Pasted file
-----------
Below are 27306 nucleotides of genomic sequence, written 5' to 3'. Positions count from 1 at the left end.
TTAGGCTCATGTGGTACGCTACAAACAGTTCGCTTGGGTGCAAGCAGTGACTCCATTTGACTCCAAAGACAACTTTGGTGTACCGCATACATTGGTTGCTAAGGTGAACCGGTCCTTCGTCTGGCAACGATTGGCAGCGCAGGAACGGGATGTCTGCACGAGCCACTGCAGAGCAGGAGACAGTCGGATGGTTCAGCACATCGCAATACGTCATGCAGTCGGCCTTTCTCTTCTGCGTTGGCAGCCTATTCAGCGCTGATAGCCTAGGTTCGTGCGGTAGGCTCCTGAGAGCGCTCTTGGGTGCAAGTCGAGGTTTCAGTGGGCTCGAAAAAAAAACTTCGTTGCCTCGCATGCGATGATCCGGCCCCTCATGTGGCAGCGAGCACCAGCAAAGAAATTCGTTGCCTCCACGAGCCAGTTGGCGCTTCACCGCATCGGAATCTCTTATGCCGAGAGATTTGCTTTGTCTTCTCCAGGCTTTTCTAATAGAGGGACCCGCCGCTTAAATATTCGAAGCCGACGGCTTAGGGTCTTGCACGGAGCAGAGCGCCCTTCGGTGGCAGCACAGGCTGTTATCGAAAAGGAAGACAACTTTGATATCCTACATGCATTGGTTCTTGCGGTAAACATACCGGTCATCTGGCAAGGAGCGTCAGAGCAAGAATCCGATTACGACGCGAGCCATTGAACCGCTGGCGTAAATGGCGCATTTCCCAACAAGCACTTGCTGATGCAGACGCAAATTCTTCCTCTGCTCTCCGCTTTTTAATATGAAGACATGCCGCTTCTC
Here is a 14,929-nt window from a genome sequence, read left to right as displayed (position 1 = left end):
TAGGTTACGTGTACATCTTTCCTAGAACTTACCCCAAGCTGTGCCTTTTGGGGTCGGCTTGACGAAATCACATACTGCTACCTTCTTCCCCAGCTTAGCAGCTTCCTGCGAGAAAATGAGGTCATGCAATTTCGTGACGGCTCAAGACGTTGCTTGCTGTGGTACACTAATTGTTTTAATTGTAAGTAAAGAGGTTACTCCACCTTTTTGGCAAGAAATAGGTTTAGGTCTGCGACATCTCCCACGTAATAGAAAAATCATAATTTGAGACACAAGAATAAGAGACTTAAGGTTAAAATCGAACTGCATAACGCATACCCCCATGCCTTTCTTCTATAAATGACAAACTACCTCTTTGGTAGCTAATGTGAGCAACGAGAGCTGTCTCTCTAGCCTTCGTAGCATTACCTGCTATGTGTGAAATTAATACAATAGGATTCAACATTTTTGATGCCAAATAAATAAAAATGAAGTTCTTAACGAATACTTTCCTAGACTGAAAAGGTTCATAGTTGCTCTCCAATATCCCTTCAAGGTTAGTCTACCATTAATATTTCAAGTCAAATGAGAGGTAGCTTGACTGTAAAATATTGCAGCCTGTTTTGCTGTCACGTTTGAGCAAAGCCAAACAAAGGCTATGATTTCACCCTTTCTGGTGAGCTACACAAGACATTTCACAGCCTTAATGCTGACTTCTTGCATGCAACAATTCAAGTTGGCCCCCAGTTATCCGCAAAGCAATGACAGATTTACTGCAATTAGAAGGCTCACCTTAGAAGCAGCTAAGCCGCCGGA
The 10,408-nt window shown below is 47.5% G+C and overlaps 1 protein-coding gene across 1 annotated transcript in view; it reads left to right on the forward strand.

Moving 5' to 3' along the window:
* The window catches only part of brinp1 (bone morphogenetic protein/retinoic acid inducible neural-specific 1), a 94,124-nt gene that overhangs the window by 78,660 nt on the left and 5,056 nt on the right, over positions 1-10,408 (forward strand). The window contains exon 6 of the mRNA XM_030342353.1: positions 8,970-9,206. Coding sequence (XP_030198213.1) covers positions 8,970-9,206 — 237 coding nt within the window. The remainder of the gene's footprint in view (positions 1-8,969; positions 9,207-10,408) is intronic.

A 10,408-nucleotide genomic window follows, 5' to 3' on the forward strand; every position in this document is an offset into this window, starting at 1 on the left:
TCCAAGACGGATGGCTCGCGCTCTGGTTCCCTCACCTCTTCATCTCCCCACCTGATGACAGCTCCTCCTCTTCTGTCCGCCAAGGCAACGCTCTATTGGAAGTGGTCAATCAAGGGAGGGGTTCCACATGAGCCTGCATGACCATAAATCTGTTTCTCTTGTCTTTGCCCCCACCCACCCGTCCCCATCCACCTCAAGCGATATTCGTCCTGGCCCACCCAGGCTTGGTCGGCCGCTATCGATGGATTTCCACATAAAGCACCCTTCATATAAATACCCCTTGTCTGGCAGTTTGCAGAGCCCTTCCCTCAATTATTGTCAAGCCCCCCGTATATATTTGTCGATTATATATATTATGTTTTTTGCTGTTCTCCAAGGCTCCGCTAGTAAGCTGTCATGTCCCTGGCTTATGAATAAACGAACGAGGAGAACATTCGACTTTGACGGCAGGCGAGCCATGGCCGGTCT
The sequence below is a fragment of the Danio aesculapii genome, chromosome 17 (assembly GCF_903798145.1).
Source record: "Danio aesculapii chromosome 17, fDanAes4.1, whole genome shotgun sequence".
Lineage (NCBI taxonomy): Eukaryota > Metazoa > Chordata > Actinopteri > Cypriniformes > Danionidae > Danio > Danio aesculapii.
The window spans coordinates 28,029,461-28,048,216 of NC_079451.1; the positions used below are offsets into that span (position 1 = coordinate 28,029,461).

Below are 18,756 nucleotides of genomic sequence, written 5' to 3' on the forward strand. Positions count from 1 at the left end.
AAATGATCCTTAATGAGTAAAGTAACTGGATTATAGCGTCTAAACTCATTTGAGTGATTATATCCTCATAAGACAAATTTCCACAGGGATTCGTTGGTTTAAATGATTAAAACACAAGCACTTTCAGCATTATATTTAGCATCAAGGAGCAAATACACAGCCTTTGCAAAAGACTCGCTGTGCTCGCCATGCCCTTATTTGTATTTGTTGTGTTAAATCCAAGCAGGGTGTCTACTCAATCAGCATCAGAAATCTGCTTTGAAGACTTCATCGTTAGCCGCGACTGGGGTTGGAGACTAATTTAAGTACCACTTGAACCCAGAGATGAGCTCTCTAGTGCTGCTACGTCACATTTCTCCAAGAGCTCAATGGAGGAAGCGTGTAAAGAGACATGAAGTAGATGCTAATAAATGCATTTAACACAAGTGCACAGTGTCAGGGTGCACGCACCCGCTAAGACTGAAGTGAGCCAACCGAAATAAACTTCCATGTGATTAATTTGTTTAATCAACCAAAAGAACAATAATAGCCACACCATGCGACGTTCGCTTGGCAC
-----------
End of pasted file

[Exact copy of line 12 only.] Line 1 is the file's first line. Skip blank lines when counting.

Lineage (NCBI taxonomy): Eukaryota > Metazoa > Chordata > Actinopteri > Cypriniformes > Danionidae > Danio > Danio aesculapii.